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Tips for staying fit during Ramadan

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A recent conversation got me thinking about people that completely lose out on their workouts because they are fasting to observe Ramadan. Some go as far as hoping to lose weight purely from the lack of food during that period.

If you are one of the 1.57 billion people observing Ramadan right now then this one’s for you, especially if you were already on a fitness program that’s seemingly getting derailed. Here is how to observe Ramadan without losing momentum and compromising your fitness goals!
Don’t stop working out

The first and most important tip comes right at the beginning: don’t stop working out. Your body maintains muscle mass as long as it feels it’s needed. When you stop exercising, it will slowly build back what it feels is unnecessary luggage costing extra energy. Even though you may not make gains in muscle mass during Ramadan, you can at least preserve what you have if you keep your schedule up.

Adjust intensity
In your regular schedule, you are able to do huge amounts of weight when you do bench presses. 90 lbs curls you handle without batting an eye. But if you usually do your workouts in the late afternoons and then try the same intensity during Ramadan it won’t work. On a typical Ramadan day you have fasted for 8 to 10 hours and a busy day is behind you. Under those circumstances pulling off your usual intensity is very hard to do.

There is nothing wrong with you here: your carbohydrate reserves are depleted and carbohydrates are what let you work out with intensity. So go a bit lower with your intensity. What you want to do is either adjust the weights you are using or the number of reps. If you want to stay with the weights you normally train with, allow for doing fewer repetitions and lower the weight if you fail to reach your normal number of minimum repetitions. If you want to lower the weight right from the beginning, then pick one that under the circumstances of the fast allows you a maximum of 12-15 reps.

Protein timing
If you normally follow the rule of having several small doses of protein over the day, you of course can’t do that during Ramadan. But if you manage to have a meal in the mornings, before fajr, and of course the larger ones in the evening and have some protein in both, you will at least somewhat make up for it: protein in food is absorbed much slower than protein from powders and will stay with you quite a bit of time.
If you want to use a powder at all, then it should be one based on casein, and not on the “fast” whey.

Have carbohydrates in the mornings
Another reason for a morning meal is that you can not only have some protein at that time, but also carbohydrates. And as carbs let you work out with intensity, as we said above, loading up some of them in the mornings should counter a lack of carbs during the day. If you are used to having a pre-workout meal, this won’t make up entirely for it, but it at least should help tide you over.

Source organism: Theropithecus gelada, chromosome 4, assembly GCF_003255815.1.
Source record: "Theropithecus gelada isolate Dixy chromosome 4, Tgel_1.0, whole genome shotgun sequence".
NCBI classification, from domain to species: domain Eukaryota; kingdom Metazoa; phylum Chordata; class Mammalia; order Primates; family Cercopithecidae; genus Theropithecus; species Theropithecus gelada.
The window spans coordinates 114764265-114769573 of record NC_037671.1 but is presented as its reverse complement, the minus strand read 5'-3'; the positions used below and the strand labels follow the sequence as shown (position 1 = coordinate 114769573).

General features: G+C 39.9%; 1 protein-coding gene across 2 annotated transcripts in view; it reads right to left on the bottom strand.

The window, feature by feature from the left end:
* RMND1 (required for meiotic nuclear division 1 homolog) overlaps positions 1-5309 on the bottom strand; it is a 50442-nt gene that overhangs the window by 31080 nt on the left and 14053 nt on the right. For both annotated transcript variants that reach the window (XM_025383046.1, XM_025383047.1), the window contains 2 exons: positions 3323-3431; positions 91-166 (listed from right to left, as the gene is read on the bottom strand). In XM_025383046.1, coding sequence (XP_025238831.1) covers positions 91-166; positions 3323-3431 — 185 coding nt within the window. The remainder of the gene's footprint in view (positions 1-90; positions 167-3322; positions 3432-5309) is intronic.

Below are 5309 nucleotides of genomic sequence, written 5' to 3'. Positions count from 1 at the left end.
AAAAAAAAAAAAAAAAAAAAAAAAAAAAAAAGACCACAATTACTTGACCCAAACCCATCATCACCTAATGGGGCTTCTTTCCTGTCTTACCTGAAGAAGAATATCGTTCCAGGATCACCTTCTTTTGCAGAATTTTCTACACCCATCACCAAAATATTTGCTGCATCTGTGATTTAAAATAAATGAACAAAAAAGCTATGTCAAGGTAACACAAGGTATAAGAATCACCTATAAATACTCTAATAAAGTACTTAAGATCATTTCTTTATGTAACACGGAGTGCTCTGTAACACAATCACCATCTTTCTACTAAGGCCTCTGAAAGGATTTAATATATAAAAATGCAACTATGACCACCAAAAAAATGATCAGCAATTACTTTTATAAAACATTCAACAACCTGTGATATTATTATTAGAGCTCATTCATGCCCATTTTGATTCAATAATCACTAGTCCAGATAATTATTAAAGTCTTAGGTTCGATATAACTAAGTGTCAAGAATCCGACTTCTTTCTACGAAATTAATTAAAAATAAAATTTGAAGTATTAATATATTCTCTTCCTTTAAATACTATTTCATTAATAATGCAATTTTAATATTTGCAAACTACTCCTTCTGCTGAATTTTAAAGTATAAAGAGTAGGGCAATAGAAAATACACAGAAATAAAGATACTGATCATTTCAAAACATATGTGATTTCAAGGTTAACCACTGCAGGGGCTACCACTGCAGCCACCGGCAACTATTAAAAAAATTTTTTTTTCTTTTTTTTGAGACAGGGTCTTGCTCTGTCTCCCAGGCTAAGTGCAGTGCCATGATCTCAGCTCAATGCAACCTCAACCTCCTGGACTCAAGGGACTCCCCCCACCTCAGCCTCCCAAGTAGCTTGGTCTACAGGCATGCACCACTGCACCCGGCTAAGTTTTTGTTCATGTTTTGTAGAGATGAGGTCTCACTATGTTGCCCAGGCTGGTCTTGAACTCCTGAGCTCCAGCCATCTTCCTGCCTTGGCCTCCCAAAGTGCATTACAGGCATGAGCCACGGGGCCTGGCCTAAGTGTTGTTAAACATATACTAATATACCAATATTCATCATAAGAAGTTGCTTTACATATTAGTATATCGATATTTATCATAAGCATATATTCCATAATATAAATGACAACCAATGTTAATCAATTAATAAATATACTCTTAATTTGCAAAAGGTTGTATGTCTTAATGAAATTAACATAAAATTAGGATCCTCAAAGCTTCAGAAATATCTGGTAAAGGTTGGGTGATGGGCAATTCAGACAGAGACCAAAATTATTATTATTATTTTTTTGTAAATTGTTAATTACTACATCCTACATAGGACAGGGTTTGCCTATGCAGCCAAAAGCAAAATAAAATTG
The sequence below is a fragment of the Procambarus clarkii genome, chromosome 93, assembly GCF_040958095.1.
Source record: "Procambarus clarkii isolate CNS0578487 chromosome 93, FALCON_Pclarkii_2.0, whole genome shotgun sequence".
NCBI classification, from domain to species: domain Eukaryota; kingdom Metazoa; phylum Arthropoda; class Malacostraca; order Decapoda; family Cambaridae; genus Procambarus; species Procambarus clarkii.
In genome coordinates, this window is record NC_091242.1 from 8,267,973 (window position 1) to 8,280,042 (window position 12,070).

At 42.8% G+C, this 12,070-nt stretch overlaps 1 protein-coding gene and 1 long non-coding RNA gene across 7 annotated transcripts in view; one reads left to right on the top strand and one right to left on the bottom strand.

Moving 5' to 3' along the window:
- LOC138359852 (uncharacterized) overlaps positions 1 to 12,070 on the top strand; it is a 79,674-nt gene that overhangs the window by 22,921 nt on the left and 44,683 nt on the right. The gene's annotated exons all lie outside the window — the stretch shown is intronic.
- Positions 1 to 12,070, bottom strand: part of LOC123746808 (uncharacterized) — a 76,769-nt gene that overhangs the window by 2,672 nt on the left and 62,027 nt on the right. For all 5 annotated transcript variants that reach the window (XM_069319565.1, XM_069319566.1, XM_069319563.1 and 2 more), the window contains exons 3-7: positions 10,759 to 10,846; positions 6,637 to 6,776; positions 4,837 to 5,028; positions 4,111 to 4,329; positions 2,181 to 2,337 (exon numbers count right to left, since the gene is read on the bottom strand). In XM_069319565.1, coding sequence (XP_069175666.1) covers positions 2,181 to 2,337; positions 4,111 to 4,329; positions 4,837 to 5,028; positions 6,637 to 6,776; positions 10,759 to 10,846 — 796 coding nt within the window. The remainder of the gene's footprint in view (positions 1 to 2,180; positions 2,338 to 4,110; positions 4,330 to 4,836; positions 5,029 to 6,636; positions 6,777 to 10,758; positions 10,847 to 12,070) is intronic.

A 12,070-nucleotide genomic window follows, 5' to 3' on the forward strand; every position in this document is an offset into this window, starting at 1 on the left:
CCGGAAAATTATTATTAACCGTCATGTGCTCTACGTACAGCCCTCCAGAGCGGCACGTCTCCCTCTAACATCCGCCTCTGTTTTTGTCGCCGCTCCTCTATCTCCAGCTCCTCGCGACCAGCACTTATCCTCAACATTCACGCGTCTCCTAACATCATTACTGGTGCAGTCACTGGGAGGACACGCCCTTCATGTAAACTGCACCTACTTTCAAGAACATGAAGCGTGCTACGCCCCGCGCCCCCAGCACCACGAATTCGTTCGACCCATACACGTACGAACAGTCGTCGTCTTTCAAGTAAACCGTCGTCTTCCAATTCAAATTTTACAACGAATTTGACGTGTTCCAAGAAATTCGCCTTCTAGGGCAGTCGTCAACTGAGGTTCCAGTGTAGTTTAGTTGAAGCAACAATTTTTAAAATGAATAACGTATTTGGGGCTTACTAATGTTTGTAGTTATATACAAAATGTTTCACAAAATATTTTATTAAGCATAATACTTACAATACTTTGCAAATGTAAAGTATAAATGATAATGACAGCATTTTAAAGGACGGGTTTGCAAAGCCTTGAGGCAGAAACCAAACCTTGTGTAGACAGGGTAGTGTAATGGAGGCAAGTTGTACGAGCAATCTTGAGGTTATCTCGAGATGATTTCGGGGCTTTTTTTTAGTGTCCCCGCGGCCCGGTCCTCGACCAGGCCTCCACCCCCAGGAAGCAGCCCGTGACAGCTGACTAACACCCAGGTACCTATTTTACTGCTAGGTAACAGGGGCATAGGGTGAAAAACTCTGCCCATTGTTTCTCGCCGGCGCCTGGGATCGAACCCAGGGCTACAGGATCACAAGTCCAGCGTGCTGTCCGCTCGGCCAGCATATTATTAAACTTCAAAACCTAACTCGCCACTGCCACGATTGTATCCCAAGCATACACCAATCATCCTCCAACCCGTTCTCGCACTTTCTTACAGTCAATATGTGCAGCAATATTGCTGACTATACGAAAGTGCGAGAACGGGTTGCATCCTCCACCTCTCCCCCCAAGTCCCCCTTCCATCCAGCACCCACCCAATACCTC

Adjust workout times
This should work especially well if you can adjust to having your workouts within a couple of hours of the morning meal, as your carbohydrate reserves will then be quite high. If your workouts take place after a long day of fasting, you might feel rather drained.

Work out when it feels best
However, many people of course can’t simply go and do their workouts when they would be most beneficial, especially during Ramadan. A bit of flexibility might help: Instead of doing your workouts at your normal times, during Ramadan do them when you have time and feel the most energetic. A workout done when you feel you have the energy and can do it with intensity is better than a workout you squeeze in and do hurriedly, just because in theory your energy reserves would be better.

Get enough fluids
When talking about nutrition, we also shouldn’t forget about getting enough fluids. Thirst is a good indicator for when you have to drink. However, during Ramadan you can’t drink when you are thirsty. Therefore Ramadan is one of the few times where my advice is to load up on fluids preemptively, before thirst takes place. Especially if you live in hot climate, this is rather important; even more so, when you want to do a workout during the day.

Don’t go all out in the evenings
Strangely enough, despite Ramadan being a month of fasting, I know a good number of Muslims who actually gain weight during that month. Because what in many families is then served in the evenings more than makes up for what was lacking during the day. Of course, it’s rather easy to overeat when you went without food for 10, 12 or even 14 hours, but do exercise some self-control. In the evenings, get that protein we talked about, but keep an eye on the calories you consume.
Good luck. Ramadan Mubarak!


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Maje AyidaRamadan
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